OpenWrt Meeting - January 16, 2015

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Attendees: Mathieu, Charlie, Luka, Kathy

Kathy and Allan were at CES last week showing off fun demonstrations using the node.js framework running on OpenWrt on an IPQ8064-based reference design (with 2x 11ac radios). Running the "smart framework" isn't the hard part. Securing the platform for adding all sorts of 3rd party code is.

To commercialize an "Internet of Everything" (IoE) ecosystem running on top of a router/gateway, OpenWrt is going to need better platform security, plus some means of checking the authenticity of the 3rd party code you might want to download to your router.

  • Containers. Fortunately Luka Perkov is "Mr. Containers" with respect to OpenWrt. He has implemented LXC containers into OpenWrt. He ran 5 containers on a Buffalo WZR-600 DHP. So although running containers demands extra platform resources, it might be a good way to isolate 3rd party IoE apps from interfering with high-speed networking functions.
  • Permissions via users/groups. Instead of everything running as root, adding user and group permissions is another option to control 3rd party applications from either inadvertently or maliciously interfering with the core networking and routing functions of the platform. Would adding this type of structure be similar to the increased resource load for containers? Unknown.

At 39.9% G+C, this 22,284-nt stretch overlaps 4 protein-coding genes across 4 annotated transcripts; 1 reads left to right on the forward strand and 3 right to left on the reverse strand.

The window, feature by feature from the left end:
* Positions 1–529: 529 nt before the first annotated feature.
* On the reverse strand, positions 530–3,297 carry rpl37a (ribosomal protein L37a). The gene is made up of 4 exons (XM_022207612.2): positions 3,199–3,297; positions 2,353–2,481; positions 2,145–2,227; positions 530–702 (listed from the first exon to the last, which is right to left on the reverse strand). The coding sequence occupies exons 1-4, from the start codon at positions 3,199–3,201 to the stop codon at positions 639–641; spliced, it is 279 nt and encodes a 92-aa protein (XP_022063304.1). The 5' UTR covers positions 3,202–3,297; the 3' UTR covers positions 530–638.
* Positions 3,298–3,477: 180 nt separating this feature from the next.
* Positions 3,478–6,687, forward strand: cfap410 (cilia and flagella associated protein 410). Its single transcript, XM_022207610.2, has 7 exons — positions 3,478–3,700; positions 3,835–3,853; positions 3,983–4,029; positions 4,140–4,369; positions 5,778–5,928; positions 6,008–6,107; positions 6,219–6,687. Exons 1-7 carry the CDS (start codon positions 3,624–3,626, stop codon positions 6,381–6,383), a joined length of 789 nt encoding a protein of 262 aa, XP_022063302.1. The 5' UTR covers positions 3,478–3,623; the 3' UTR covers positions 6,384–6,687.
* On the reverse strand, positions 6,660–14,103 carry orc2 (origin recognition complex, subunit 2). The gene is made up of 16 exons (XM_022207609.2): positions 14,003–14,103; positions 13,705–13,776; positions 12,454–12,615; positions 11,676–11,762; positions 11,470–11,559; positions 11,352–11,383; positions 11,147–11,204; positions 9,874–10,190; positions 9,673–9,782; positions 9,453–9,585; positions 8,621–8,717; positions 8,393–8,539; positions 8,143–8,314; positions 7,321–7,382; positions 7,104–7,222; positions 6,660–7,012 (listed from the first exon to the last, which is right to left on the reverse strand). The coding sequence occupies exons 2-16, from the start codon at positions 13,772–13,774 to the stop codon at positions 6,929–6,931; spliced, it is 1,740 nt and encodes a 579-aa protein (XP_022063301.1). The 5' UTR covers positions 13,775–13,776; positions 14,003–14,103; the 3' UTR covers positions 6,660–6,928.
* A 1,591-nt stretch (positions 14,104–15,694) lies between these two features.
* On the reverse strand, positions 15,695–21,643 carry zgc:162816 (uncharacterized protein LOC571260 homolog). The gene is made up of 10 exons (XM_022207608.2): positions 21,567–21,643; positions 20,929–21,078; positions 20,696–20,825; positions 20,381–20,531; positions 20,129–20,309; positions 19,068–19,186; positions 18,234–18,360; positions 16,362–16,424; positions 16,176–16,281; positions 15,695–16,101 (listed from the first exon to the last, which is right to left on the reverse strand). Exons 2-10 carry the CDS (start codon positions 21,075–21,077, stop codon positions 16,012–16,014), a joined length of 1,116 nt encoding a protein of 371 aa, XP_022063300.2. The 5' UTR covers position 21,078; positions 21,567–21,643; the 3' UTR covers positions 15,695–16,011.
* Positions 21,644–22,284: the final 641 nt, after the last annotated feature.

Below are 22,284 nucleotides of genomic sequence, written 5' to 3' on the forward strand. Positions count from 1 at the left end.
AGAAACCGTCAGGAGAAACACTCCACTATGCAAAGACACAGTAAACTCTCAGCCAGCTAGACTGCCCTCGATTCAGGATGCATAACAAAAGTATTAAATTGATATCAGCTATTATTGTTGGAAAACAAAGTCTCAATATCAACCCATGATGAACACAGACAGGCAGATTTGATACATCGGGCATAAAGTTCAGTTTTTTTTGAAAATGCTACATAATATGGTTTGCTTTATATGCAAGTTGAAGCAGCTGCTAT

• Full hardware virtualization. QCA doesn't support that with the existing SoCs, but newest MIPS architecture cores do support it. So might be an option out in the future.

We did not have time to discuss "secure boot" options, but establishing a chain of trust from boot is another topic that will likely need to be addressed to meet new FCC restrictions.

How to use your smart phone or other device to authenticate which apps to download is another question we raised.

In general, QCA wants to promote 3rd party applications to our OEM customers who use our OpenWrt-based reference SDK as a starting point for their product development. Some applications are probably useful to be pre-installed binaries (for example, VoIP stack or virus scanning). Instead, IoE glue code running on node.js or new AllJoyn services or similar would most likely follow a post-load model. You only need to install additional code if it is needed for the types of connected IoE devices you buy for your home.

Potential for future meet-ups? Luka plans to attend FOSDEM. Dog Hunter/Linino (Mimmo) will also be there.

Kathy and Mathieu plan to attend Netdev 0.1: There will be a co-located mini-wireless summit:

ELC in US is March 23-25. Anyone attending?

Other ideas?

When is the next monthly prpl/OpenWrt meet-up over Google Hangouts? Eric to arrange I hope? :)